Isabel's reply to my 8/13/09 post on "acceptance, respect and toleration" contains this interesting fact.
The first recorded instance of veiling for women is recorded in an Assyrian legal text from the 13th century BCE, which restricted its use to noble women and forbade prostitutes and common women from adopting it.
The interesting thing is that this legal text clearly considered the veil a privilege not a restriction, because it forbade lower class women from wearing it. It's important to remember that the same social practice can have a variety of meanings depending on the social context in which it occurs. I have read about a Muslim queen in pre-British India who always appeared in public in a veil. This woman was an absolute monarch, and did not wear the veil out of humility. Instead, her veil said " I am not your plaything, and you will not be permitted the pleasure of seeing my face. Your job is to listen to me when I give you orders, not fantasize about my beauty." Remember that the Old Testament says that no one was allowed to see the face of God. In this context, the veil of a powerful queen gave a very similar message.
I don't think that the veil has that meaning for any modern Muslim woman, but it also has a very different meaning now than it did Muhammad's time. The Koran actually requires only the wives of the prophet to wear the veil. According to Karen Armstrong, this rule arose because Muhammad always consulted his wives when he made an important decision, and took their advice very seriously. Consequently, people who wanted to persuade Muhammad of anything would often talk to his wives. Understandably, young men would often try to use flirtation as a persuasive tool, and this resulted in gossip. The purpose of the veil was to remove this flirtatious element in those communications. When the rest of the women in Muhammad's community heard about this, they demanded the right to wear the veil as well, and Muhammad said in effect, "sure, why not?". Once Islam began to acquire an empire, it encountered cultures (including Byzantine Christianity) which regularly veiled women, and this right to wear the veil gradually transformed into an obligation.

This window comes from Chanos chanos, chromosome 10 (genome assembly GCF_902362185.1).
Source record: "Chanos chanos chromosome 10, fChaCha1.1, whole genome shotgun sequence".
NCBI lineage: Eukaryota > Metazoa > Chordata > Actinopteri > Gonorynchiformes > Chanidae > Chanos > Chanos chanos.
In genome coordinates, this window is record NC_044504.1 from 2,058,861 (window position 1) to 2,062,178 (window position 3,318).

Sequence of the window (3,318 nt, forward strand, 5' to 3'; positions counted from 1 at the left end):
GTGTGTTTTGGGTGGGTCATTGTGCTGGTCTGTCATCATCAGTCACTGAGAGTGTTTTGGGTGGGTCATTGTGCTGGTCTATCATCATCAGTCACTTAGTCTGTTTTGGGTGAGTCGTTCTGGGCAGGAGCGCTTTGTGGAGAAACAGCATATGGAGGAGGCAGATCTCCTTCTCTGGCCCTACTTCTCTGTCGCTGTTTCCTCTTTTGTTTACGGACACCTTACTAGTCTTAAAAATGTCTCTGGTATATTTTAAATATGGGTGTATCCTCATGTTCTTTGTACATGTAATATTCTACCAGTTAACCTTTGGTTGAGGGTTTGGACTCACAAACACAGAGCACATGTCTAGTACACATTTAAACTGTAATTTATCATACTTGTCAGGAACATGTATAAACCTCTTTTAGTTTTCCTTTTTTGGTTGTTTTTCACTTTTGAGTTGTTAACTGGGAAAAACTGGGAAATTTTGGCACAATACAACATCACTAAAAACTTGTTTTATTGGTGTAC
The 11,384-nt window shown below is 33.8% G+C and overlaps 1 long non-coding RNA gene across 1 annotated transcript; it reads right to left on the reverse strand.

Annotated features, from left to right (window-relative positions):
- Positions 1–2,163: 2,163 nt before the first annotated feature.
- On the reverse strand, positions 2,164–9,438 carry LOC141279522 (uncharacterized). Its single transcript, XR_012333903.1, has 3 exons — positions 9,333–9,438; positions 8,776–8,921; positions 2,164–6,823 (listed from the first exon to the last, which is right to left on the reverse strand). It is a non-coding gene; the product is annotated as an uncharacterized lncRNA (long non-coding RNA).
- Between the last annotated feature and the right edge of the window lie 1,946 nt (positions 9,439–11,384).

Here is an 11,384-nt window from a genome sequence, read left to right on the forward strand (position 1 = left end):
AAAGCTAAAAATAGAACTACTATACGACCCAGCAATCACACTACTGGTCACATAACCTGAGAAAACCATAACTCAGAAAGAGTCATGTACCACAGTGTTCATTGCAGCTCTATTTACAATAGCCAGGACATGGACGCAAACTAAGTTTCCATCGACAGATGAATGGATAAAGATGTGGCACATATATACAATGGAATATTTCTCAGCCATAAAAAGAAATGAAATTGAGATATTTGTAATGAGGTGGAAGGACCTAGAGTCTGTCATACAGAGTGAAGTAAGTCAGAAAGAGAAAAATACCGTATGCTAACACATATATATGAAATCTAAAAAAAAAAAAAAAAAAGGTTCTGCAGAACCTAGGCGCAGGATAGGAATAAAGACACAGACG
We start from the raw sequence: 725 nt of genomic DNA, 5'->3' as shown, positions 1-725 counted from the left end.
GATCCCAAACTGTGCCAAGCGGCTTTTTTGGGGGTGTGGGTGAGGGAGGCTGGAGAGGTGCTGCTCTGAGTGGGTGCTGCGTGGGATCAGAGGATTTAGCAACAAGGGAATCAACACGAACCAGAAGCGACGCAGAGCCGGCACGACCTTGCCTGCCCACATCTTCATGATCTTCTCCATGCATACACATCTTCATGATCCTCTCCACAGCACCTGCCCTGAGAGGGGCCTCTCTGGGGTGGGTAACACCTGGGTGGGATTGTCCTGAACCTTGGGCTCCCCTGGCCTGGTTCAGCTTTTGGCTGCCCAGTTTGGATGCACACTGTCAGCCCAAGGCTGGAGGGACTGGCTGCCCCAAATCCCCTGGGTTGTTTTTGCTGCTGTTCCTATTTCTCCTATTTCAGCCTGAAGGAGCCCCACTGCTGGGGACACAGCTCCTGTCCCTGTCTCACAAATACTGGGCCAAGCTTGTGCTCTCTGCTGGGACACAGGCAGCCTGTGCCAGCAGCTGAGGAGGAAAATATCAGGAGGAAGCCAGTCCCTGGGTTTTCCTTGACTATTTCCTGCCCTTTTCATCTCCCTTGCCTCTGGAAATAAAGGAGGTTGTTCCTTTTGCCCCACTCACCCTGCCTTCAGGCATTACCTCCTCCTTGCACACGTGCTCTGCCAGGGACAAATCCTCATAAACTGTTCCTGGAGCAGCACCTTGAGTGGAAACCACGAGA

What does the veil mean today? Some women say that wearing a veil in a non-Muslim culture is an expression of national pride, not an expression of weakness. I've also talked to other Muslim women who REFUSE to wear the veil for a similar reason. They say the purpose of the veil is to make you less ostentatious, and because wearing the veil in the west draws unnecessary attention, it is therefore immodest. The important point both sides are making is one I will return to again and again: the exact same action can have a different meaning and moral significance when performed in a different context. That's why it's a mistake to treat the Koran, or the Bible, or any other sacred text, as a computer algorithim that should be followed mechanically the same way in every circumstance.